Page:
Learn how to redesign your job for maximum reward.

Videos
  • Broaching the question "What is my purpose?" is daunting – it's a grandiose idea, but research can make it a little more approachable if work is where you find your meaning. It turns out you can redesign your job to have maximum purpose.
  • There are 3 ways people find meaning at work, what Aaron Hurst calls the three elevations of impact. About a third of the population finds meaning at an individual level, from seeing the direct impact of their work on other people. Another third of people find their purpose at an organizational level. And the last third of people find meaning at a social level.
  • "What's interesting about these three elevations of impact is they enable us to find meaning in any job if we approach it the right way. And it shows how accessible purpose can be when we take responsibility for it in our work," says Hurst.
Keep reading Show less

Physicist advances a radical theory of gravity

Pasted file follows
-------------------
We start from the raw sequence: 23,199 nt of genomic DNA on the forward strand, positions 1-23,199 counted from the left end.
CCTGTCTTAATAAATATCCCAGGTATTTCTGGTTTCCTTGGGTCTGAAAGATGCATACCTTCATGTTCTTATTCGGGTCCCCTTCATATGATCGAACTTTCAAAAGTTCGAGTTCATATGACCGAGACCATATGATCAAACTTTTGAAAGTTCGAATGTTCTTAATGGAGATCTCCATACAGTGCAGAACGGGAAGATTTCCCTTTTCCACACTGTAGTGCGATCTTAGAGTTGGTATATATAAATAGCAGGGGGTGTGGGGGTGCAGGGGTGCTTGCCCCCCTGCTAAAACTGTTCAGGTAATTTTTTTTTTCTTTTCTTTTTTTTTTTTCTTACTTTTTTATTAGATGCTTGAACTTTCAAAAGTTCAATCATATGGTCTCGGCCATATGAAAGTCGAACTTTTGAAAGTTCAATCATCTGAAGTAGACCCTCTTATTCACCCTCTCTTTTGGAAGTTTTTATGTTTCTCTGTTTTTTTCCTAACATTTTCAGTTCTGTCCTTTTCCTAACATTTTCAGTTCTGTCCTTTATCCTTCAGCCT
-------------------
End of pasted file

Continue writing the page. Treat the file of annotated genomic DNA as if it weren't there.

Erik Verlinde has been compared to Einstein for completely rethinking the nature of gravity.

Photo by Willeke Duijvekam
Surprising Science
  • The Dutch physicist Erik Verlinde's hypothesis describes gravity as an "emergent" force not fundamental.
  • The scientist thinks his ideas describe the universe better than existing models, without resorting to "dark matter".
  • While some question his previous papers, Verlinde is reworking his ideas as a full-fledged theory.
Keep reading Show less

UPS has been discreetly using self-driving trucks to deliver cargo

TuSimple, an autonomous trucking company, has also engaged in test programs with the United States Postal Service and Amazon.


PAUL RATJE / Contributor
Technology & Innovation
  • This week, UPS announced that it's working with autonomous trucking startup TuSimple on a pilot project to deliver cargo in Arizona using self-driving trucks.
  • UPS has also acquired a minority stake in TuSimple.
  • TuSimple hopes its trucks will be fully autonomous — without a human driver — by late 2020, though regulatory questions remain.
Keep reading Show less